IT MIGHT seem like we’ve been ‘on the case’ of golf clubs a lot in recent times. Last year we asked, “Is your Board jeopardising your club’s future?” (June 2016) and earlier this year we drew attention to the affiliation fees contributed by Australia’s club members and how they are used (February 2017).

Both were perfectly valid investigations and the quality of the analysis was first-rate. Instead, I would like to point the finger at other, more day-to-day aspects of club play. As a member of eight different golf clubs in an unbroken run dating back to 1989, I’ve gathered my share of theories and observations.

Here are 10 suggestions to improve club golf:

1. Employ timesheet intervals of no less than eight minutes. And two-tee starts don’t work, because when the morning wave falls behind, the entire afternoon field does likewise by default. Two-tee starts also rob the field of those nice, mid-morning tee-times.

2. Reward frequent players by reducing competition fees if members play a select number of rounds annually. And overall, consider adopting a fee structure that lowers comp fees and raises annual subs slightly, which also rewards frequent play.

3. Stage themed nights, live music, trivia nights and other events regularly. Give members more reasons to want to be at their club, even if it is sans golf bag.

4. On that note, booking in to play should not be one of those reasons. Incredibly, some clubs still require members to be physically present to put their name down for weekend competitions. In 2017, that is positively archaic.

5. Mix up the course set-up for variety. Granted, Slope ratings preclude much movement in tees as the course needs to measure a certain length from the prescribed markers, however there is some leeway. Turn a short par 4 into a driveable one by using the forward-most tees occasionally (side note: I’m in favour of moving away from the term “ladies tees” as far more male golfers should be using them than already do). Make up the lost ground by playing a couple of holes from farther back. The Slope system allows it.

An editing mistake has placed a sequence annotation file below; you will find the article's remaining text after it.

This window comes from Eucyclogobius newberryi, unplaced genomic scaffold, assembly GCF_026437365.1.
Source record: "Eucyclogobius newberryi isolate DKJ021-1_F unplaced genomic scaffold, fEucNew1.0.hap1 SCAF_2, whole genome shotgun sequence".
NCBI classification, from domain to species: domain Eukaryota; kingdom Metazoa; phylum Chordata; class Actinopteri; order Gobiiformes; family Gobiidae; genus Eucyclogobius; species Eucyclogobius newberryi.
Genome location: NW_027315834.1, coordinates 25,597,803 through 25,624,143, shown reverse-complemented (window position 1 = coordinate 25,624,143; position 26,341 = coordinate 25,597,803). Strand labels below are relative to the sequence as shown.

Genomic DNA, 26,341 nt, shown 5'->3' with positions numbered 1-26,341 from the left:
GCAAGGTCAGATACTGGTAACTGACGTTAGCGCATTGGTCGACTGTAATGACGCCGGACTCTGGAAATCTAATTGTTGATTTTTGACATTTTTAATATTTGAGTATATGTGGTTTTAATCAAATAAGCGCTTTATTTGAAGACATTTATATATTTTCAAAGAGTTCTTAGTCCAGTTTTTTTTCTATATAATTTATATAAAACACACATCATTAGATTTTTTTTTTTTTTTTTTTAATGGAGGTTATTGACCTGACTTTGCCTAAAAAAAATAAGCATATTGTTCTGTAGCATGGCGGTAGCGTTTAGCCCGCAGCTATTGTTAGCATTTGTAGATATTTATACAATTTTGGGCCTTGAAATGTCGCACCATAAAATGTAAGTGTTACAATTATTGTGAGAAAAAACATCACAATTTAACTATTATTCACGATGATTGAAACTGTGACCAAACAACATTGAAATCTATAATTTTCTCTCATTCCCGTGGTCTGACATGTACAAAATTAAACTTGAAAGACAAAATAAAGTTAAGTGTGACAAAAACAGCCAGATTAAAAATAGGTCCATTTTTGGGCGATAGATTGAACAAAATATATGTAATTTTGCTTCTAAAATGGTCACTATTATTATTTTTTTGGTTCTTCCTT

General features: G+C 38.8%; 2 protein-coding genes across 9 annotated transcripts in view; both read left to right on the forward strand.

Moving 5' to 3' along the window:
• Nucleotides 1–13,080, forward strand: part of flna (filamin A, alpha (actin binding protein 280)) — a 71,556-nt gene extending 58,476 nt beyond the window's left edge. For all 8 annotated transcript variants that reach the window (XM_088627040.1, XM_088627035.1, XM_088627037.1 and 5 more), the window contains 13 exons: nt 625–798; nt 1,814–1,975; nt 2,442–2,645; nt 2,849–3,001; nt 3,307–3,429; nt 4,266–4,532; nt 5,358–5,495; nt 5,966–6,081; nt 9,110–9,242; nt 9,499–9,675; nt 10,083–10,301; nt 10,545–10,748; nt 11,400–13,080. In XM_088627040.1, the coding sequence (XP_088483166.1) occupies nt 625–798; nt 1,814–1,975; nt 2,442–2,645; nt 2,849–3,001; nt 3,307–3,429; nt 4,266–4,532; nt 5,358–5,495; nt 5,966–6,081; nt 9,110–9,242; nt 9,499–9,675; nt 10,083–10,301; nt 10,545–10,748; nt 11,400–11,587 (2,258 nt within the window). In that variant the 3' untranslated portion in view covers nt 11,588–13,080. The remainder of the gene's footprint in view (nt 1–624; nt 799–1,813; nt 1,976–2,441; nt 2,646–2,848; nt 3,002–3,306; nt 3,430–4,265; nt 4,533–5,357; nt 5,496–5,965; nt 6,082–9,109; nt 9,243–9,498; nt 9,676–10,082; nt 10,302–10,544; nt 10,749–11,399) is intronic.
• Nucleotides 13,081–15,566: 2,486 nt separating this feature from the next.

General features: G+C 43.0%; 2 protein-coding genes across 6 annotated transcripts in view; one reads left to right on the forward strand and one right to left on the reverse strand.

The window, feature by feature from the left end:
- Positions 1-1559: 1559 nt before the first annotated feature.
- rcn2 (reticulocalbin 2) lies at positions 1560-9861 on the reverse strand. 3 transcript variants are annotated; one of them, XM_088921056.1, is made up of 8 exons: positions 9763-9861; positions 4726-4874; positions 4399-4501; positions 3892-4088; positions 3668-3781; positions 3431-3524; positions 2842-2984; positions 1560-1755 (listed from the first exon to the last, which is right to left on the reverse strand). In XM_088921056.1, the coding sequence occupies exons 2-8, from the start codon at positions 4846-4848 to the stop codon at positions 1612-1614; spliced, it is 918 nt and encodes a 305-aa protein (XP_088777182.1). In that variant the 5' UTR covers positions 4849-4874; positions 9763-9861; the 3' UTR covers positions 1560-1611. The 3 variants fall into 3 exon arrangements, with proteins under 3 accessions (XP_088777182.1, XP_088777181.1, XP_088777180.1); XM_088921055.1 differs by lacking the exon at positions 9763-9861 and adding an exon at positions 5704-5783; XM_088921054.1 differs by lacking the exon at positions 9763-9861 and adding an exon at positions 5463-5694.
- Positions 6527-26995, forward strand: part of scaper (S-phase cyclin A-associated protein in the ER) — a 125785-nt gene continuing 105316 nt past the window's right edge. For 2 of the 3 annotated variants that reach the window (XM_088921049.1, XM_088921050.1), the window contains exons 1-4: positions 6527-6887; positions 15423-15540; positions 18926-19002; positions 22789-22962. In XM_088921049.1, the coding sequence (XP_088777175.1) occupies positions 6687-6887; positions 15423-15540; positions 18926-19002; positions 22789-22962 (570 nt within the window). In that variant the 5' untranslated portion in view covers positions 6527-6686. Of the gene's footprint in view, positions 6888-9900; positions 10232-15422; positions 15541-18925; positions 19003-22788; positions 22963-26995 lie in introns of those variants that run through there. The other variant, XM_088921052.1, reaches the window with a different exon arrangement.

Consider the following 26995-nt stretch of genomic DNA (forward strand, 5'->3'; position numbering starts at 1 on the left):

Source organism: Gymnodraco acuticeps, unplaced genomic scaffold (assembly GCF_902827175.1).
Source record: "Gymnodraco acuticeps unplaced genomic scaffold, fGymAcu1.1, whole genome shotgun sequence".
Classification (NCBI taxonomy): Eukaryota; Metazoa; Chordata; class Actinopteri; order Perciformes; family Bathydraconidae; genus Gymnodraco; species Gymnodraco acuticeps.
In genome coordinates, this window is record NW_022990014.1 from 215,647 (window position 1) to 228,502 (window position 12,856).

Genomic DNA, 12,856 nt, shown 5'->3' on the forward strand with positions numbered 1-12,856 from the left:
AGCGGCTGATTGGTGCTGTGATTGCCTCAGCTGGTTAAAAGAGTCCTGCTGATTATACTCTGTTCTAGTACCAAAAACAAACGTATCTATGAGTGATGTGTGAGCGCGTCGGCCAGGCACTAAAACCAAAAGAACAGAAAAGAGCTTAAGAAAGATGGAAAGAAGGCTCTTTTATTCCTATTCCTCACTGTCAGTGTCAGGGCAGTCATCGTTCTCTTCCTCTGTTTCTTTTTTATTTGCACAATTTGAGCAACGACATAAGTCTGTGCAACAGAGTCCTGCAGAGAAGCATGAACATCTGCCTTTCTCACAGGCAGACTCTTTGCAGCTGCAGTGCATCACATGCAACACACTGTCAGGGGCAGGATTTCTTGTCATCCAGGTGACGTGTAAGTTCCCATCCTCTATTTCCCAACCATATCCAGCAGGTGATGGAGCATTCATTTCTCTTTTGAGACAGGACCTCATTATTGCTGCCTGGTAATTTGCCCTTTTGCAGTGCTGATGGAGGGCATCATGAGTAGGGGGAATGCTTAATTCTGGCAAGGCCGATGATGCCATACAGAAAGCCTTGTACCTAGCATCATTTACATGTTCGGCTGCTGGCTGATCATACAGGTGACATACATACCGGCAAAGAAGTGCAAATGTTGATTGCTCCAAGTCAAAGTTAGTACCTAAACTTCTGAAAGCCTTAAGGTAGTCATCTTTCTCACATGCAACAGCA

6. If your course rotates pin positions based on a set system, utilise a minimum of six different options. And make sure members playing on the same day each week aren’t seeing the same sequence of hole locations every time they play.

7. In the rangefinder age, why is at least one member of each foursome required to laser the distance to the flag on each par 3 when one person could do it once for the entire field? Arm the greens staff with a rangefinder each morning and have them measure the distance and write it in chalk on the divot-sand box beside the tee markers. (And if your club doesn’t use such boxes, implement them.)

8. Innovate best-ball events. I recently played at a club – I’ll name it because they deserve the pat on the back – Antill Park, south-west of Sydney. Their best-ball (two-ball/four-ball) competitions span all combinations of pairs within a group. So you are ‘alive’ with each of your playing partners in the best-ball event.

9. This one’s for the members themselves: if you ride in a cart, get back in as soon as you can after filling your divot. Carry your club with you and clean it down the fairway while your cart partner hits their shot. The group behind doesn’t need to wait for you to clean and replace your club as well as hit your shot.

10. Another one for members: don’t hate par events. Par is simply matchplay against the golf course. Sure, what would be a four-pointer in Stableford only gains you one in par, but your ‘wipes’ only cost one, too. Which do you card more often, four-pointers or wipes? I thought so…